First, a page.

International Data Transfer — Rob Peasegood — 6th August 2018

We had a fant­astic talk about inter­na­tional com­mu­nic­a­tions from the speaker’s own per­spect­ive as a tech­nical pro­gramme man­ager for a major mul­tina­tional com­pany which is respons­ible for large pro­por­tion of global inter­net traffic. Rob heads the company’s data centre inter­na­tion­ally. After Tapton school and a degree from Salford University, he worked for BT Global Services, Bovis (as part of the team devel­op­ing Meadowhall and the Manchester Arena) and, more recently, as IT Director for phar­ma­ceut­ical com­pany Wyeth before moving to California.  A real Sheffield suc­cess story!

The first transat­lantic sub­mar­ine tele­phone cable was laid in 1858 but it was a cen­tury later before a con­nec­tion was estab­lished across the Pacific. The world’s first tele­gram was sent by Queen Victoria to the USA pres­id­ent in 1868. The dif­fer­ence now is a fibre optic cable repla­cing the 19th cen­tury copper core insu­lated by a fat seal­ant, rein­forced and made water­tight at great depth by steel, hes­sian and tar.

The Reliance: tansoceanic cable ship. The web­site www.vesselfinder.com gives real-time pos­i­tion­ing of any ship­ping. Try find­ing where Reliance is at this moment.

Submarine cables are pre­ferred to satel­lite for tele­com­mu­nic­a­tions because of far greater trans­mis­sion speeds (100ms latency) and the need for two-way traffic. Sky, on the other hand, needs just one-way traffic for global TV trans­mis­sion, and satel­lite is ideal. The 600ms latency for TV doesn’t matter. Light travels very fast through glass (100ms across the Atlantic through fibre optic cable) and is ten times quicker than by satel­lite, where much greater dis­tances through space are involved. Bandwidth denotes capa­city (think of the impact the number of motor­way lanes has on traffic flow).

Internet traffic is grow­ing by 2 per cent per annum and will have doubled by 2021. At present 4.3 mil­lion YouTube videos, and nearly 4m WhatsApp mes­sages shoot round the globe every minute of the day! Extra capa­city is needed (and being planned) for 50 per cent of the rest of the world not yet con­nec­ted to the inter­net (per­haps wor­ry­ing when you think how ancient cul­tures were changed for ever once “civil­isa­tion” intruded … Tahitians, Sub-Saharan Africans, Aborigines, Indigenous Americans etc, etc).

There are numer­ous con­straints to laying under­wa­ter cables; hos­tile weather, deep salt water up to 9,000 metres, fish­ing, wild­life, moun­tain­ous sea beds, tec­tonic plate shift and shark bites (even attack­ing cables). High tech survey ships gauge the depth, topo­graphy, slope, angles, sea bed type and then cable routes are estab­lished. The need for occa­sional retrieval for repair adds to the level of engin­eer­ing expert­ise required. There are 45 cable-laying ships glob­ally and owned by Tyco (who incid­ent­ally in my time were also man­u­fac­tur­ers of sur­gical stap­ling devices very famil­iar to your blog­ger, and which will have fired mul­tiple staples into at least one or two of our Probus mem­bers’ innards). Some 100 pans of cables are in the hold of the cable ship, taking about a month to load, but suf­fi­cient to allow com­plete laying over a single voyage. At $80,000 a day (mil­len­nium prices) the expense of run­ning cable ships is enorm­ous. Ploughs dragged behind the ship cut trenches into the sea bed into which cables are pro­tec­ted in places where they would be vul­ner­able if left exposed, par­tic­u­larly close to shore.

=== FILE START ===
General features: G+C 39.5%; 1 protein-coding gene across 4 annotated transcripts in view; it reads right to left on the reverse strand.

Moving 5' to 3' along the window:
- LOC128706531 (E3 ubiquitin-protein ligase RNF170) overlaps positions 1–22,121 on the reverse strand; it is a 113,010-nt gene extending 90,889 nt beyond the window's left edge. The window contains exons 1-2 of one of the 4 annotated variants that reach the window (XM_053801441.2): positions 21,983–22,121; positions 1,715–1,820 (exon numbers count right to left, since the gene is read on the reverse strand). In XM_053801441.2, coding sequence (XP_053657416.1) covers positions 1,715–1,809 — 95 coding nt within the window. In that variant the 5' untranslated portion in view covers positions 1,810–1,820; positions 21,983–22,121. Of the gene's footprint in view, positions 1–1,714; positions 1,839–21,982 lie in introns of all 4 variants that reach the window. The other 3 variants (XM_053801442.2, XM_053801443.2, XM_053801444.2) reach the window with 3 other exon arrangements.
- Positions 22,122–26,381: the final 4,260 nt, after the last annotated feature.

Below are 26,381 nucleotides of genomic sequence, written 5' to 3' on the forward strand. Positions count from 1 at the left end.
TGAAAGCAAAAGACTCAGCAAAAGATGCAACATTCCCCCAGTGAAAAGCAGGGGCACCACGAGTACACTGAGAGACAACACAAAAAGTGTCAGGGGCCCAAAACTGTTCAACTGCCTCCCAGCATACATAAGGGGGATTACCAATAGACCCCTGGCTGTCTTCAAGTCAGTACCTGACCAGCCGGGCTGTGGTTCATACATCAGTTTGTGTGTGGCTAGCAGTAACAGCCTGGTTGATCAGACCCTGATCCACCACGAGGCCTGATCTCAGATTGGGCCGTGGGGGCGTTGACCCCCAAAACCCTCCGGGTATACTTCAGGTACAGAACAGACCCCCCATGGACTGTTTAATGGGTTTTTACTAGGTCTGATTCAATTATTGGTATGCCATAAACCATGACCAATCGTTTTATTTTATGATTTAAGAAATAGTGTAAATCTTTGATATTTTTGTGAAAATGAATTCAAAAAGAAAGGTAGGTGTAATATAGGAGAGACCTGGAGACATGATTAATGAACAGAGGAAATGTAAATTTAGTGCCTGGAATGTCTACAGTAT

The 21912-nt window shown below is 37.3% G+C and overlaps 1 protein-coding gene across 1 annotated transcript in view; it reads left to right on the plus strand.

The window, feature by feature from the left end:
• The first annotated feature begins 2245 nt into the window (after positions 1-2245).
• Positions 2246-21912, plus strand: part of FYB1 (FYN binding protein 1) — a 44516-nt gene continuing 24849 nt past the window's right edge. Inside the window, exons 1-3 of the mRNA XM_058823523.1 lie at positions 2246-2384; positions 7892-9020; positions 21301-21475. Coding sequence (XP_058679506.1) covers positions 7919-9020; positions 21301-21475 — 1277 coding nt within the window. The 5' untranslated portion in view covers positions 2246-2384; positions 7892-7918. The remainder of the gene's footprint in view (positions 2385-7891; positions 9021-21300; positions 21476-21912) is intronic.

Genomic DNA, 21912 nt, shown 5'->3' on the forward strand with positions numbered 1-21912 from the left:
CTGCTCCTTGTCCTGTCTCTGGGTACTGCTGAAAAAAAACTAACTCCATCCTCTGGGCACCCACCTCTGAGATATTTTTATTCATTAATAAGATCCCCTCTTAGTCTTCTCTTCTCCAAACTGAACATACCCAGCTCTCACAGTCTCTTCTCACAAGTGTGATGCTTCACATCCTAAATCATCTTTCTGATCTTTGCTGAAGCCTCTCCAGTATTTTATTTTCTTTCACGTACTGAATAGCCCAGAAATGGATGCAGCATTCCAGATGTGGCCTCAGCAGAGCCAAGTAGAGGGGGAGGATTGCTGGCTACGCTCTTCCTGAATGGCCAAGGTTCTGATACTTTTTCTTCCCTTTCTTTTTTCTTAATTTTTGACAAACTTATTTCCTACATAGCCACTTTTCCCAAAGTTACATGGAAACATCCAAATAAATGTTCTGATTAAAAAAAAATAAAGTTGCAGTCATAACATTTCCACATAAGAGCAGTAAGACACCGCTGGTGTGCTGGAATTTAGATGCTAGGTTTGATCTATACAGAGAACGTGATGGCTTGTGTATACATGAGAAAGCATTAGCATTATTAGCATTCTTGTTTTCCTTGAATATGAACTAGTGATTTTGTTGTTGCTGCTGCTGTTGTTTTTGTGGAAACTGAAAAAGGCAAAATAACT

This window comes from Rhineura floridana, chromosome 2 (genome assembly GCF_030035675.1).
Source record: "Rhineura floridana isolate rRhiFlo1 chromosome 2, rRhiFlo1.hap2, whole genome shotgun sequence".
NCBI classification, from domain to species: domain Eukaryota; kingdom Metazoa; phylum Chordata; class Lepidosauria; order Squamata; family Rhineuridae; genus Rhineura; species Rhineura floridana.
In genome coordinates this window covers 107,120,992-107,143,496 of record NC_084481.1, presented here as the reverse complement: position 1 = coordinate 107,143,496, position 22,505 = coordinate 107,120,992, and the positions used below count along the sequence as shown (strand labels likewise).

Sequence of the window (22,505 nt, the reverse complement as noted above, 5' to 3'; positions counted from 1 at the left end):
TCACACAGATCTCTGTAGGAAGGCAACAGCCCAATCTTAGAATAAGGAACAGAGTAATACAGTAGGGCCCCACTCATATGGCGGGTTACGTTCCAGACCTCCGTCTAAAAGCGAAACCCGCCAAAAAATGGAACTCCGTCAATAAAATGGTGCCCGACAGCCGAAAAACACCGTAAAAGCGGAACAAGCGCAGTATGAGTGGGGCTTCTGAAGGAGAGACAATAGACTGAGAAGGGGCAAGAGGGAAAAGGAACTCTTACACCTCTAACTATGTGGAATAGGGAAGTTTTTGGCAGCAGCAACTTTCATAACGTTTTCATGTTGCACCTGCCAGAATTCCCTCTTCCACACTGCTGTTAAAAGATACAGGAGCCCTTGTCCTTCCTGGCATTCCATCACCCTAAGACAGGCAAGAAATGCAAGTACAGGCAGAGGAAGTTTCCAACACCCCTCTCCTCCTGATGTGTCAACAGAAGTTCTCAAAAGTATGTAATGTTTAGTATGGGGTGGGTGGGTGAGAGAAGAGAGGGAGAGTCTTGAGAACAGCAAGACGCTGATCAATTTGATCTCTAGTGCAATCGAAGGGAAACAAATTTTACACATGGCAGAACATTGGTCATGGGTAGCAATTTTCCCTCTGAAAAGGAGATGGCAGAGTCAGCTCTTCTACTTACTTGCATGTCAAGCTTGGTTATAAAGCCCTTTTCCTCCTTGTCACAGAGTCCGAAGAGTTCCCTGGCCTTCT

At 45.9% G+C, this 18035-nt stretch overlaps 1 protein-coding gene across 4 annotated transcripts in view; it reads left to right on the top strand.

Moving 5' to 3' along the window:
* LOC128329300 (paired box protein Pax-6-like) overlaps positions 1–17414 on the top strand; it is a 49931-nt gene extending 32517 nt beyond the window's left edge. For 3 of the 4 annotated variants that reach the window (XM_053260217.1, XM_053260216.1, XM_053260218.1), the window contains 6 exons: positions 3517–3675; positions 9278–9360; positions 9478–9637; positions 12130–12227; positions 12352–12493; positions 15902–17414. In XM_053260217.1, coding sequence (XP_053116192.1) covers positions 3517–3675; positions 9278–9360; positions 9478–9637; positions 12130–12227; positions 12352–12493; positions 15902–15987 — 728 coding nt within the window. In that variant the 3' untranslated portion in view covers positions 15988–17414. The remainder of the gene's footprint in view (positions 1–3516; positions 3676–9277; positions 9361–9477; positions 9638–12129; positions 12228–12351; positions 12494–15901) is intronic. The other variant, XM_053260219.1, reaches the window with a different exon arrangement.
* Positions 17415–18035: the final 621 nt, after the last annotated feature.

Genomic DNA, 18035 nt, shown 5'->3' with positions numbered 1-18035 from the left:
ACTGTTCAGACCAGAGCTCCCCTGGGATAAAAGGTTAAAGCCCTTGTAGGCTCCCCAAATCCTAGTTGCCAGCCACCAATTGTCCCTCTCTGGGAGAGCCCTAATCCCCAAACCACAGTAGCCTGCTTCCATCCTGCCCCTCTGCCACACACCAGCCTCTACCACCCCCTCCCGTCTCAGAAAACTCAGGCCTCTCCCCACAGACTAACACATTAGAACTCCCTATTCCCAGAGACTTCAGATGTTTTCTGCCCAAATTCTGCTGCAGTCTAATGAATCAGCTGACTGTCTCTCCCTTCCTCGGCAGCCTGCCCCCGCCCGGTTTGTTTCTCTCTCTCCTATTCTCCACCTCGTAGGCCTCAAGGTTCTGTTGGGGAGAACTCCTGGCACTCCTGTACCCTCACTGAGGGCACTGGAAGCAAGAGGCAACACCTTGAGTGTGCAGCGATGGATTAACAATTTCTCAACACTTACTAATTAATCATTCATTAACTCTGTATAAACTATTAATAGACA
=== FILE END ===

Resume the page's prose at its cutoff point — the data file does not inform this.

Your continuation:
Ships carry a remote vehicle which can des­cend to 2,500 metres either to repair cable on the sea bed or retrieve the affected seg­ment for repair while elev­ated and sus­pen­ded by a series of buoys. Ships are very man­oeuv­rable so they can cope with pre­ci­sion cable lift­ing and laying, par­tic­u­larly in adverse con­di­tions. Nearby ships are warned to stay a mile clear to avoid col­li­sion with the cables as they are lifted.

Some 10 or 11 cable sta­tions (BMHs) are dotted around the UK coast­line where beaches are gently slop­ing, and under con­stant sur­veil­lance. At 50-metres inter­vals along the cable are amp­li­fi­ers. These are powered with sev­eral thou­sand Kv run­ning through insu­lated copper cables incor­por­ated into the fibre optic assembly. The joints are vul­ner­able to damage. We saw a cross-sectional example of a typ­ical fibre optic cable and watched sev­eral excel­lent videos of its man­u­fac­ture Cable is ‘armoured’ where it is exposed to heavy ship­ping, such as in the Suez Canal. Cable pos­i­tion­ing is intric­ate, par­tic­u­larly near the shore, where the ship needs to anchor while the cable is lowered. Laying speeds are vari­able: 0.2km/hr (expens­ive) for armoured seg­ments when divers are in the water and up to 8km/hr (cheaper) when auto­mated in open water.

A key stake­holder is the fish­ing industry. Mutual co-operation is advant­age­ous to both. Fishing boats are used for sur­veys in their own loc­al­ity, which is luc­rat­ive for the fish­er­men, and cables can be sited away from their fish­ing grounds, thereby lower­ing the risk of snag­ging by aban­doned fish­ing gear and anchors cut free in bad weather or from dredging. Most of the risks are close to shore from fish­ing (75 per cent), dredging, and anchors. Seismic activ­ity accounts for five per cent. A dam­aged cable drift­ing away can be loc­ated by voltage shift and its pos­i­tion is con­stantly sur­veyed. Cables get bitten by sharks, and we had an amaz­ing video demon­stra­tion of this. The latest gen­er­a­tion of cables are privately and often jointly owned, due to enorm­ous cap­ital costs involved. Cables fail after 20 or 25 years due to obsol­es­cence, repairs or the hos­til­ity of the envir­on­ment.